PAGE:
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Howlet
Howlett
127

HOWLET, JOHN (1548–1589), jesuit, was born in the county of Rutland in 1548. He entered at Exeter College, Oxford, in 1564, and graduated B.A. in 1566, becoming a fellow. He went abroad in 1570 with the permission of his college, intending to travel to Rome, but, entering the college of Douay in the same year, he was in 1571 received into the order of Jesus at Louvain. At Douay he was a contemporary of Campion, and studied theology. He afterwards taught many different subjects, chiefly at Douay. In 1587 he proceeded to Poland to assist in the Transylvanian mission, and died at Wilna on 17 Dec. 1589.

Howlet's name was well known in England because it was appended to the dedication to the queen prefaced to the tract by Parsons entitled, 'A Brief Discours contayning certayne reasons why Catholiques refuse to go to Church. Written by a learned and vertuous man to a frend of his in England, and Dedicated by J. H. to the Queenes most excellent Maiestie,' Douay (really printed at London), 1580.

[Boase's Reg. of Exeter, pp. 45, 181, 207; Wood's Fasti Oxon. ed. Bliss, i. 184; Wood's Athenæ Oxon. ed. Bliss, ii. 67; Hearne's Coll., Oxf. Hist. Soc., 4 Sept. 1705; Reg. Univ. Oxon., (Oxf. Hist. Soc.),vol. ii. pt. ii.p.20; Henr. Morus, Hist. Provinciæ Anglicanæ Societatis Jesu, i. xv; Oliver's Biog. of the Members of the Soc. of Jesus, p.119; Southwell's Bibl. Script. Soc. Jesu, ed. Rome, 1676, p. 461; Foley's Records of the Engl. Province, i. 376; Knox's Douay Diaries, pp. 4, 24; Brit. Mus. Cat.]

W. A. J. A.

HOWLETT, BARTHOLOMEW (1767–1827), draughtsman and engraver, born in Louth in Lincolnshire in 1767, was son, by his first marriage, of Bartholomew Howlett, a native of Norfolk, who was settled at Louth. Howlett came to London and served as apprentice to James Heath [q. v.] the engraver. He was mainly employed on topographical and antiquarian works. In 1801 he engraved and published 'A Selection of Views in the County of Lincoln,' with seventy-five plates from drawings by Girtin, Nash, and others, of which a later edition appeared in 1805. He also executed plates for Wilkinson's 'Londina Illustrata,' Bentham's 'History of Ely,' Frost's 'Notices of Hull,' Anderson's 'Plan and Views of the Abbey Royal of St. Denys,' the 'Gentleman's Magazine,' and similar works. In 1817 he made a number of drawings for a projected 'History of Clapham,' of which one number only was published. When the Royal Hospital of St. Katherine, near the Tower, was pulled down in 1826, Howlett made a number of drawings, with a view to a publication, which never appeared. For John Caley [q. v.] Howlett made drawings of about a thousand seals of English monastic and religious houses. Subsequently he fell into pecuniary difficulties, and died at Newington, 18 Dec. 1827, aged 60.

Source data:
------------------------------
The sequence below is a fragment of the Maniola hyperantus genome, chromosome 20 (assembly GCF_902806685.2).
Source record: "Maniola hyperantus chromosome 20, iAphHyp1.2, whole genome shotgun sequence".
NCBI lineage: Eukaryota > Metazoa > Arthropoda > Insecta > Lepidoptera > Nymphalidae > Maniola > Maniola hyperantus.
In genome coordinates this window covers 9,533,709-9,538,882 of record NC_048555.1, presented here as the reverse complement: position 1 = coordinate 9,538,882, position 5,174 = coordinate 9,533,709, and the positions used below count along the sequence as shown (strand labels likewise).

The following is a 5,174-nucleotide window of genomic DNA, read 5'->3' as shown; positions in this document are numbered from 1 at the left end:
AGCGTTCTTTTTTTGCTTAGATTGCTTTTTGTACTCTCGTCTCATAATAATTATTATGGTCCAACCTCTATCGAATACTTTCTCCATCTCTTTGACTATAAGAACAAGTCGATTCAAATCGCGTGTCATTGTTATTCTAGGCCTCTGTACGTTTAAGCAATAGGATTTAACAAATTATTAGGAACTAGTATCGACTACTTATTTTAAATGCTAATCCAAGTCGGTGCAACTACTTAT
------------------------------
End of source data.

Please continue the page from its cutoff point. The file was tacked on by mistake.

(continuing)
[New Monthly Magazine, June 1828; Notes and Queries, 1st ser. i. 321, vii. 69, 5th ser. ix.488; Redgrave's Dict. of Artists.]

L. C.

HOWLETT, JOHN (1731–1804), political economist, was doubtless son of John Howlett of Bedworth, Warwickshire. He matriculated from St. Edmund's Hall, Oxford, on 10 Nov. 1749, aged 18, and graduated B.A. from St. John's College in 1755, M.A. in 1795, and B.D. in 1796. He was presented to the living of Great Dunmow, Essex, in 1771, and was also vicar of Great Badow. He died at Bath on 29 Feb. 1804.

Howlett wrote much on the statistics and condition of the people, and severely criticised the theories and writings of Dr. Price. In contradiction to Price he maintained that enclosures resulted from the increase in population. As an economist he is wanting in originality. His merits as a statistician consist chiefly in the miscellaneous information which he brought together.

His works, apart from separately published sermons, are:

  1. 'An Examination of Dr. Price's Essay on the Population of England and Wales,' 1781.
  2. 'An Enquiry into the Influence which Enclosures have had upon the Population of England,' 1786.
  3. 'An Essay on the Population of Ireland,' 1786.
  4. 'Enclosures a cause of Improved Agriculture,' 1787. This is a rejoinder to the reviews of his previous work on enclosures.
  5. 'The Insufficiency of the causes to which the Increase of our Poor and the Poor's Rates have been generally ascribed,' 1788.
  6. 'At end of Wood's Account of Shrewsbury House of Industry a Correspondence with Howlett,' 1795.
  7. 'An Examination of Mr. Pitt's Speech in the House of Commons on 12 Feb. 1796, relative to the condition of the Poor,' 1796.
  8. 'Dispersion of the present gloomy apprehensions of late repeatedly suggested by the Decline of our Corn Trade, and conclusions of a directly opposite tendency established upon well-authenticated facts. To which are added Observations upon the first Report of the Committee on Waste Lands,' 1798.
  9. 'The Monthly Reviewers reviewed in a Letter to those Gentlemen, pointing out their Misrepresentations and fallacious Reasonings in the Account of the Pamphlet,' &c., 1798.
  10. 'An Inquiry concerning the Influence of Tithes upon Agriculture,' &c. (with remarks on Arthur Young), 1801.